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SciDAC

Researchers from FTG are engaged in a number of activities in the Scientific Discovery through Advanced Computing (SciDAC) initiative. The SciDAC program was initiated in 2001 in order to develop the Scientific Computing Software and Hardware Infrastructure needed to advance scientific discovery using supercomputers. As supercomputers continuously evolve, direct engagement of computer scientists and applied mathematicians with the scientists of targeted application domains becomes ever more necessary for taking full advantage of these new systems. In this regard, SciDAC is a partnership involving all of the Department of Energy (DOE) Office of Science (SC) programs - Advanced Scientific Computing Research (ASCR), Basic Energy Sciences (BES), Biological and Environmental Research (BER), Fusion Energy Sciences (FES), High-Energy Physics (HEP) and Nuclear Physics (NP) - to dramatically accelerate progress in scientific computing that delivers breakthrough scientific results through partnerships comprised of applied mathematicians, computer scientists, and scientists from other disciplines.

Researchers from FTG leverage their skills in auto-tuning, optimization, and modeling to improve the performance of the respective applications. Common techniques and solutions are centralized and encapsulated through the Institute for Sustained Performance, Energy, and Resilience (SUPER). The table below summarizes the FTG personnel involved with each of the SciDAC partnerships.  

SUPER - Institute for Sustained Performance, Energy, and Resilience
Atmospheric and Ocean Climate Modeling Greenland and Antarctic Ice Sheet Modeling Quantum Chromodynamics
Chemistry
(LibTensor)
Chemistry (NWChem)
Roofline Toolkit
Leonid Oliker
Abhinav Sarje
Samuel Williams

 

Samuel Williams

Samuel Williams
Hongzhang Shan

 

Samuel Williams
Khaled Ibrahim
Leonid Oliker
 Hongzhang Shan

Samuel Williams

 

Publications

2017

Samuel Williams, Introduction to the Roofline Model, Roofline Training, November 2017,

Philip C. Roth, Hongzhang Shan, David Riegner, Nikolas Antolin, Sarat Sreepathi, Leonid Oliker, Samuel Williams, Shirley Moore, Wolfgang Windl, "Performance Analysis and Optimization of the RAMPAGE Metal Alloy Potential Generation Software", SIGPLAN International Workshop on Software Engineering for Parallel Systems (SEPS), October 2017,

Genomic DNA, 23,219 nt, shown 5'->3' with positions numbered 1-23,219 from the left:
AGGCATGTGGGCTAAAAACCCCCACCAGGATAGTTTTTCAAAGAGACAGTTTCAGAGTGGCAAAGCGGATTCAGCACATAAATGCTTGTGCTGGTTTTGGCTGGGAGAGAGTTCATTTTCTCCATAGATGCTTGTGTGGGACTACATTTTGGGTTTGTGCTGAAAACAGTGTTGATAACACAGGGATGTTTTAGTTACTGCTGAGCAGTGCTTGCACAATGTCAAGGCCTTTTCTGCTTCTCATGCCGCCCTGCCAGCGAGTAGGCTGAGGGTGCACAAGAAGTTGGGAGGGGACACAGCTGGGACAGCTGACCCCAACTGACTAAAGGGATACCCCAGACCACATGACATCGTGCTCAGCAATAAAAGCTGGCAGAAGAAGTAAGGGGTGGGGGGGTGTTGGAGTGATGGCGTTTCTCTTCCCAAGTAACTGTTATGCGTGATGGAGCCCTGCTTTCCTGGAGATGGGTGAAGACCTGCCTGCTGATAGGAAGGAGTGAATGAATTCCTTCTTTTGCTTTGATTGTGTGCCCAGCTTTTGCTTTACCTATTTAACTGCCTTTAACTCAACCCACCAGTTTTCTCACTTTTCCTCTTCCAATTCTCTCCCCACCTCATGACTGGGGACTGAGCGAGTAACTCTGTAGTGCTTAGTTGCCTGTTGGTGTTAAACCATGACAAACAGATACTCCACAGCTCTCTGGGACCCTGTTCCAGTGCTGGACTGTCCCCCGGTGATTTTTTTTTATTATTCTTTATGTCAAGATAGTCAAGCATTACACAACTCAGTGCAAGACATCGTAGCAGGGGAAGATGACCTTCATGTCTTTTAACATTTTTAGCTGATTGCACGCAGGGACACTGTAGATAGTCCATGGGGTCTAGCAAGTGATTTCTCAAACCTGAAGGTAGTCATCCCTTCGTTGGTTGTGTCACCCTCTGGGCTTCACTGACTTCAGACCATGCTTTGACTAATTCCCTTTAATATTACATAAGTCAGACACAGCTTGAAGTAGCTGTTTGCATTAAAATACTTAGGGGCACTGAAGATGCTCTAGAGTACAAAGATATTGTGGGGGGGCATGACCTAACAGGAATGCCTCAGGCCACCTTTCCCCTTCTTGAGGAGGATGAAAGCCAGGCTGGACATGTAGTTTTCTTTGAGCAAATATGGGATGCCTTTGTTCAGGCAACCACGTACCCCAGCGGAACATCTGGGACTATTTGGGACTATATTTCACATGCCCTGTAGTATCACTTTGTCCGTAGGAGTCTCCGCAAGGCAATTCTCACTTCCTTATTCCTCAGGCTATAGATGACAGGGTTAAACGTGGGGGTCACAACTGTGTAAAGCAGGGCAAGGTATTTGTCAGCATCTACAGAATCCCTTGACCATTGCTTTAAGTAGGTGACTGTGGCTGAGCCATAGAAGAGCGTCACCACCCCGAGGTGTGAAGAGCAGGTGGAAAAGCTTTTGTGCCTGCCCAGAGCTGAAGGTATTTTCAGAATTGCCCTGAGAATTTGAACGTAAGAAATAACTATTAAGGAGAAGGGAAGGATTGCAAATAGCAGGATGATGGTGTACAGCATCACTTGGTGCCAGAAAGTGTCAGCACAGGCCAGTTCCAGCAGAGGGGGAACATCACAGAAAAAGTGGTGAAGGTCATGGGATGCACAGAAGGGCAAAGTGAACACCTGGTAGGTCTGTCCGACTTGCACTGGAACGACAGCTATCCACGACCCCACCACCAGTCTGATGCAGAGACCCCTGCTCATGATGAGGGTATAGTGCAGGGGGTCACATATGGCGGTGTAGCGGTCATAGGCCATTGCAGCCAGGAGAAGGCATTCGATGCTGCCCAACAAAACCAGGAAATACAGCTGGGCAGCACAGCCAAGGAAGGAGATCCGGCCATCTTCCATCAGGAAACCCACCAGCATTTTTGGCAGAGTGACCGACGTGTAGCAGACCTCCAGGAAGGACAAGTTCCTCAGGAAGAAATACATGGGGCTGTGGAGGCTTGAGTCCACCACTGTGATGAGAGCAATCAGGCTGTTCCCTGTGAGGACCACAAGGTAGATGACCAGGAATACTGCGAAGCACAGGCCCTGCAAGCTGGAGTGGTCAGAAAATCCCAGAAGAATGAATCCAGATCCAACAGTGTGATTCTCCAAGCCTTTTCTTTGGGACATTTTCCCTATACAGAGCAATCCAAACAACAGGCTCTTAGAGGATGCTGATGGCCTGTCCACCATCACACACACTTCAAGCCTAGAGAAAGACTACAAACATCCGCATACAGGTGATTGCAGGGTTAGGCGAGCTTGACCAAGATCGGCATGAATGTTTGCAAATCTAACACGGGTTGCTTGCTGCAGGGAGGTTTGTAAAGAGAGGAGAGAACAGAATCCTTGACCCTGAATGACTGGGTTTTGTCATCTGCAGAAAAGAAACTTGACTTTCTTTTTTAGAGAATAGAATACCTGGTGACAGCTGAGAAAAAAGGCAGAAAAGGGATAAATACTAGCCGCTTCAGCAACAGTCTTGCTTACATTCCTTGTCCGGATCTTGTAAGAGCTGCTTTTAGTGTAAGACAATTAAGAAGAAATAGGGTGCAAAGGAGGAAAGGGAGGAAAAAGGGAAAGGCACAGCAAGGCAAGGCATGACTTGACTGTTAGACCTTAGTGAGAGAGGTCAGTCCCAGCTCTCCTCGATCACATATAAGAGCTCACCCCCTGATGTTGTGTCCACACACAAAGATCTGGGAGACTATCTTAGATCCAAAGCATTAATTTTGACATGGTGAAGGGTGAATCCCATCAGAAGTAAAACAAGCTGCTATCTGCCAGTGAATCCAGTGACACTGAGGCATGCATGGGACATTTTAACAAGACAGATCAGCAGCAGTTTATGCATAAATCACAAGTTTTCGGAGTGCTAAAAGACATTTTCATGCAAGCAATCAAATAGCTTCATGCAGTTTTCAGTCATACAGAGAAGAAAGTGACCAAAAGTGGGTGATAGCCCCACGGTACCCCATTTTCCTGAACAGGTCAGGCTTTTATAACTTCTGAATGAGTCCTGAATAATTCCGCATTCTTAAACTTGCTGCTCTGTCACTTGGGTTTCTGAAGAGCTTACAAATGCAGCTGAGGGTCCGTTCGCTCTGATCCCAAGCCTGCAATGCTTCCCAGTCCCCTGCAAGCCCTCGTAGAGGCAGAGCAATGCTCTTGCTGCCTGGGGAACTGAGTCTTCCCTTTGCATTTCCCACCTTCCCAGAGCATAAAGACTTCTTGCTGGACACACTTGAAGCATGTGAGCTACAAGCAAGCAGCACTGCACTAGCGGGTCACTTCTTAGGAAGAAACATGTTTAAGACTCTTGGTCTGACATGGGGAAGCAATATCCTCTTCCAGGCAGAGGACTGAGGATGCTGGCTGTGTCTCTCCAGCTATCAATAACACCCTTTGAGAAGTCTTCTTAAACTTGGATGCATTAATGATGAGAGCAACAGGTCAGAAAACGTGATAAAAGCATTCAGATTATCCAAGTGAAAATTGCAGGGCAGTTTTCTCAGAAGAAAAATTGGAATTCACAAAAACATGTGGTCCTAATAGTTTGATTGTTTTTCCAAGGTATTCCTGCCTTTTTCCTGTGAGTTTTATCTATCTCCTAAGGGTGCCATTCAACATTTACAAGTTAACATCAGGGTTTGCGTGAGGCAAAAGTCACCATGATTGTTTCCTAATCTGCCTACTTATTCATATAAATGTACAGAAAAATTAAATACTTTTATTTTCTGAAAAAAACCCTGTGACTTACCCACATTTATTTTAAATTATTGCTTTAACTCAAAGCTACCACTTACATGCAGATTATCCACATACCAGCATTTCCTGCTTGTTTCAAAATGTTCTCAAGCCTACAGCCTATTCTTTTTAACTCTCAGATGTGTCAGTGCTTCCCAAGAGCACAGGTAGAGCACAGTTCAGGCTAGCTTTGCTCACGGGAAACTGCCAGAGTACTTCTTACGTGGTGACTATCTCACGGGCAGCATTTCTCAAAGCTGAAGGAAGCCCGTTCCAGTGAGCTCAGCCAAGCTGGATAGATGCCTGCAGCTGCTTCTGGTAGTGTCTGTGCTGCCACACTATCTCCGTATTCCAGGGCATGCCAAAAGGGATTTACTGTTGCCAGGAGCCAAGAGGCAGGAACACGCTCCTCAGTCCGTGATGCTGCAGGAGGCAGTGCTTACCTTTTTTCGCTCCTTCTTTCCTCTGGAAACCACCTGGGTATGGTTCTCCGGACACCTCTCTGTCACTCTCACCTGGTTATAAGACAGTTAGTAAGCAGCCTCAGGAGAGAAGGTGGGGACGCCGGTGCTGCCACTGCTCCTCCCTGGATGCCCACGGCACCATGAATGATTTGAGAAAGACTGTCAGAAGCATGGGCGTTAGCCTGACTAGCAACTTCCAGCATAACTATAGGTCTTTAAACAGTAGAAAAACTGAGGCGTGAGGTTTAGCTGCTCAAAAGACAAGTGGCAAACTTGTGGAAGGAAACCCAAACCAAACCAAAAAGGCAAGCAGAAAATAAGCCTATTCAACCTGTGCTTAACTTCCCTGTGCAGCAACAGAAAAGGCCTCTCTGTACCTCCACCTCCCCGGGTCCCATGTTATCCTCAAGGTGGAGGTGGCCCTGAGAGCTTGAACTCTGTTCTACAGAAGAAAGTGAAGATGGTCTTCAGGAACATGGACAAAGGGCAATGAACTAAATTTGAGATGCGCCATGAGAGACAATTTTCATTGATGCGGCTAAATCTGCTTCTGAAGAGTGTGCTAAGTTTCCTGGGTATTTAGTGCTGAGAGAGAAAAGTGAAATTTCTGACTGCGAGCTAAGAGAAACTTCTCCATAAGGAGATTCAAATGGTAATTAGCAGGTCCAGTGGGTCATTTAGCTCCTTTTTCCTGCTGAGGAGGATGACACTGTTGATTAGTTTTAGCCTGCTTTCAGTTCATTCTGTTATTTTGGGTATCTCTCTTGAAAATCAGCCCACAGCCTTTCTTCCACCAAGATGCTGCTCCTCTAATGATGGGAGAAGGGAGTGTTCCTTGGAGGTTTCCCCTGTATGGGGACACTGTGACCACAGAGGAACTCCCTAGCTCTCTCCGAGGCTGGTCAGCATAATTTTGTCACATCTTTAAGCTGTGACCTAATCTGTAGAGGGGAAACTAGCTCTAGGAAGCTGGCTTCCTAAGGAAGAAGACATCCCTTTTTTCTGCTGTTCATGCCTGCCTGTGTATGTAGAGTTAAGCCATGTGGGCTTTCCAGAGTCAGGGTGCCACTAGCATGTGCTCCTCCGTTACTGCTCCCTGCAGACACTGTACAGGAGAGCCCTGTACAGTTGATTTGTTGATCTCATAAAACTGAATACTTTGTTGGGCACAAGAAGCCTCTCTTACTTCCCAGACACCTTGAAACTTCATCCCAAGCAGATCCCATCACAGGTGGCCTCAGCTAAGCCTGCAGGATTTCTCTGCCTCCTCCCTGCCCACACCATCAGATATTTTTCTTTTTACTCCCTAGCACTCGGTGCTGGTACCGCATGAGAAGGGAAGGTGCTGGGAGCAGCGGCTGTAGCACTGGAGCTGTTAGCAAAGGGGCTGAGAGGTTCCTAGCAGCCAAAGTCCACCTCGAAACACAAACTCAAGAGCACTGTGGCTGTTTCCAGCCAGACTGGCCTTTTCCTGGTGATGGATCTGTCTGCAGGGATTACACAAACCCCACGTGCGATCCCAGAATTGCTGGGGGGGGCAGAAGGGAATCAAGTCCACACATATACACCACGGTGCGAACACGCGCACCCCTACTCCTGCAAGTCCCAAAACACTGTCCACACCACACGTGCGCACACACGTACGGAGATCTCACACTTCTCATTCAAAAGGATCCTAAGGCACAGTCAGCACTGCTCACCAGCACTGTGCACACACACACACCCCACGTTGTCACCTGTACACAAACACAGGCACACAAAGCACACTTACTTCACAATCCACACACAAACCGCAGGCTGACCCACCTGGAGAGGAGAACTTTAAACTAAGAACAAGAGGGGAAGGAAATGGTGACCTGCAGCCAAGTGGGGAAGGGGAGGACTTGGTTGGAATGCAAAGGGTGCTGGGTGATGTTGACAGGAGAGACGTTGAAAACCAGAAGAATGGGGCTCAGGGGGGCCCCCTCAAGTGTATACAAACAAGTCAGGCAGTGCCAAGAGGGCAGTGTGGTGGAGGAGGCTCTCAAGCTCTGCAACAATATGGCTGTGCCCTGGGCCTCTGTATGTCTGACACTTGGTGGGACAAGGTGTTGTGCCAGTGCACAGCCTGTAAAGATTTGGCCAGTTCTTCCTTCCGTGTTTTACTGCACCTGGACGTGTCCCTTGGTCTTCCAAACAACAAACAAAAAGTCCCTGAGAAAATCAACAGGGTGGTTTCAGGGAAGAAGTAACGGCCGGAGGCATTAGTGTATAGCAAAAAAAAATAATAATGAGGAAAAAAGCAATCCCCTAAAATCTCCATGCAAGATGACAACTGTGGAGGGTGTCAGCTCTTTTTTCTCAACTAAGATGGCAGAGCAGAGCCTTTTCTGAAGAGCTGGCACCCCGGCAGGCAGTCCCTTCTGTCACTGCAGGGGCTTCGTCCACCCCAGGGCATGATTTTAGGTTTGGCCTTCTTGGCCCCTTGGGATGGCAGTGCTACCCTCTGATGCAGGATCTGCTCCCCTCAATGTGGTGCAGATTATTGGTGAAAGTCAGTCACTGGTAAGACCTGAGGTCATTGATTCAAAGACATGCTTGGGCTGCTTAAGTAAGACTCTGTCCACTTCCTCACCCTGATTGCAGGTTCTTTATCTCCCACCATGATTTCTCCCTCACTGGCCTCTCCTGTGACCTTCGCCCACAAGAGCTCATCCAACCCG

Hongzhang Shan, Samuel Williams, Calvin Johnson, Kenneth McElvain, "A Locality-based Threading Algorithm for the Configuration-Interaction Method", Parallel and Distributed Scientific and Engineering Computing (PDSEC), June 2017,

Bryce Adelstein Lelbach, Hans Johansen, Samuel Williams, "Solving Large Quantities of Small Matrix Problems on Cache-Coherent Many-Core SIMD Architectures", Parallel and Distributed Scientific and Engineering Computing (PDSEC), June 2017,

Brandon Cook, Thorsten Kurth, Brian Austin, Samuel Williams, Jack Deslippe, "Performance Variability on Xeon Phi", Intel Xeon Phi Users Group (IXPUG), June 2017,

Thorsten Kurth, William Arndt, Taylor Barnes, Brandon Cook, Jack Deslippe, Doug Doerfler, Brian Friesen, Yun (Helen) He, Tuomas Koskela, Mathieu Lobet, Tareq Malas, Leonid Oliker, Andrey Ovsyannikov, Samuel Williams, Woo-Sun Yang, and Zhengji Zhao, "Analyzing Performance on Selected NESAP Applications on the Cori HPC System", Intel Xeon Phi Users Group (IXPUG), June 2017,

Khaled Z. Ibrahim, Evgeny Epifanovsky, Samuel Williams, Anna I. Krylov, "Cross-scale efficient tensor contractions for coupled cluster computations through multiple programming model backends", Journal of Parallel and Distributed Computing (JPDC), February 2017, doi: 10.1016/j.jpdc.2017.02.010